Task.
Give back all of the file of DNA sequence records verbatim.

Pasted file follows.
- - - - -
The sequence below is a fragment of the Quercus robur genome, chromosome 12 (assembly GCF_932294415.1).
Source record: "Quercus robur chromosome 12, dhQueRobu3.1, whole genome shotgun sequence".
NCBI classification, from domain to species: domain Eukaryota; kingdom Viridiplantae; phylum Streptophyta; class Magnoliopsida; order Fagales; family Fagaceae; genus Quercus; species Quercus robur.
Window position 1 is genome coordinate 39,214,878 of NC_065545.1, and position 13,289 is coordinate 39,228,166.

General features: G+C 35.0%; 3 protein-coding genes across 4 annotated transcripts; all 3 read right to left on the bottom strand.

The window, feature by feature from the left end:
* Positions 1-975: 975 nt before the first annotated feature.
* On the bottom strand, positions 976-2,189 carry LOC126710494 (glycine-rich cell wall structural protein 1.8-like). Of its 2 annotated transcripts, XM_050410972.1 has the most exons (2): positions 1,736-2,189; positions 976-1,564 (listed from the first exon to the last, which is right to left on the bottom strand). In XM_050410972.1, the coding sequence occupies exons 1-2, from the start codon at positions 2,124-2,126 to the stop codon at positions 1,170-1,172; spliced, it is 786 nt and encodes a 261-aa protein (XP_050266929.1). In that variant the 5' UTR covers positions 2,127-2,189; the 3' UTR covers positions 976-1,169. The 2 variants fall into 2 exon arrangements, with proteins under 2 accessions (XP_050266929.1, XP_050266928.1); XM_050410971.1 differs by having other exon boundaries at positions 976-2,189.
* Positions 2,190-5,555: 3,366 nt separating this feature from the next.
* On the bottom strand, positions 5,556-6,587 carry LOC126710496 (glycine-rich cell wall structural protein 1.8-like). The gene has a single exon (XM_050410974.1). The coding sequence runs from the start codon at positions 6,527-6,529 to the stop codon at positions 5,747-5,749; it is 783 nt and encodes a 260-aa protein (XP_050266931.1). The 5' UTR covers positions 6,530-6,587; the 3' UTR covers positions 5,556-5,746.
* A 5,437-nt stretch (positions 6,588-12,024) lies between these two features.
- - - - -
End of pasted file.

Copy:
The sequence below is a fragment of the Quercus robur genome, chromosome 12 (assembly GCF_932294415.1).
Source record: "Quercus robur chromosome 12, dhQueRobu3.1, whole genome shotgun sequence".
NCBI classification, from domain to species: domain Eukaryota; kingdom Viridiplantae; phylum Streptophyta; class Magnoliopsida; order Fagales; family Fagaceae; genus Quercus; species Quercus robur.
Window position 1 is genome coordinate 39,214,878 of NC_065545.1, and position 13,289 is coordinate 39,228,166.

General features: G+C 35.0%; 3 protein-coding genes across 4 annotated transcripts; all 3 read right to left on the bottom strand.

The window, feature by feature from the left end:
* Positions 1-975: 975 nt before the first annotated feature.
* On the bottom strand, positions 976-2,189 carry LOC126710494 (glycine-rich cell wall structural protein 1.8-like). Of its 2 annotated transcripts, XM_050410972.1 has the most exons (2): positions 1,736-2,189; positions 976-1,564 (listed from the first exon to the last, which is right to left on the bottom strand). In XM_050410972.1, the coding sequence occupies exons 1-2, from the start codon at positions 2,124-2,126 to the stop codon at positions 1,170-1,172; spliced, it is 786 nt and encodes a 261-aa protein (XP_050266929.1). In that variant the 5' UTR covers positions 2,127-2,189; the 3' UTR covers positions 976-1,169. The 2 variants fall into 2 exon arrangements, with proteins under 2 accessions (XP_050266929.1, XP_050266928.1); XM_050410971.1 differs by having other exon boundaries at positions 976-2,189.
* Positions 2,190-5,555: 3,366 nt separating this feature from the next.
* On the bottom strand, positions 5,556-6,587 carry LOC126710496 (glycine-rich cell wall structural protein 1.8-like). The gene has a single exon (XM_050410974.1). The coding sequence runs from the start codon at positions 6,527-6,529 to the stop codon at positions 5,747-5,749; it is 783 nt and encodes a 260-aa protein (XP_050266931.1). The 5' UTR covers positions 6,530-6,587; the 3' UTR covers positions 5,556-5,746.
* A 5,437-nt stretch (positions 6,588-12,024) lies between these two features.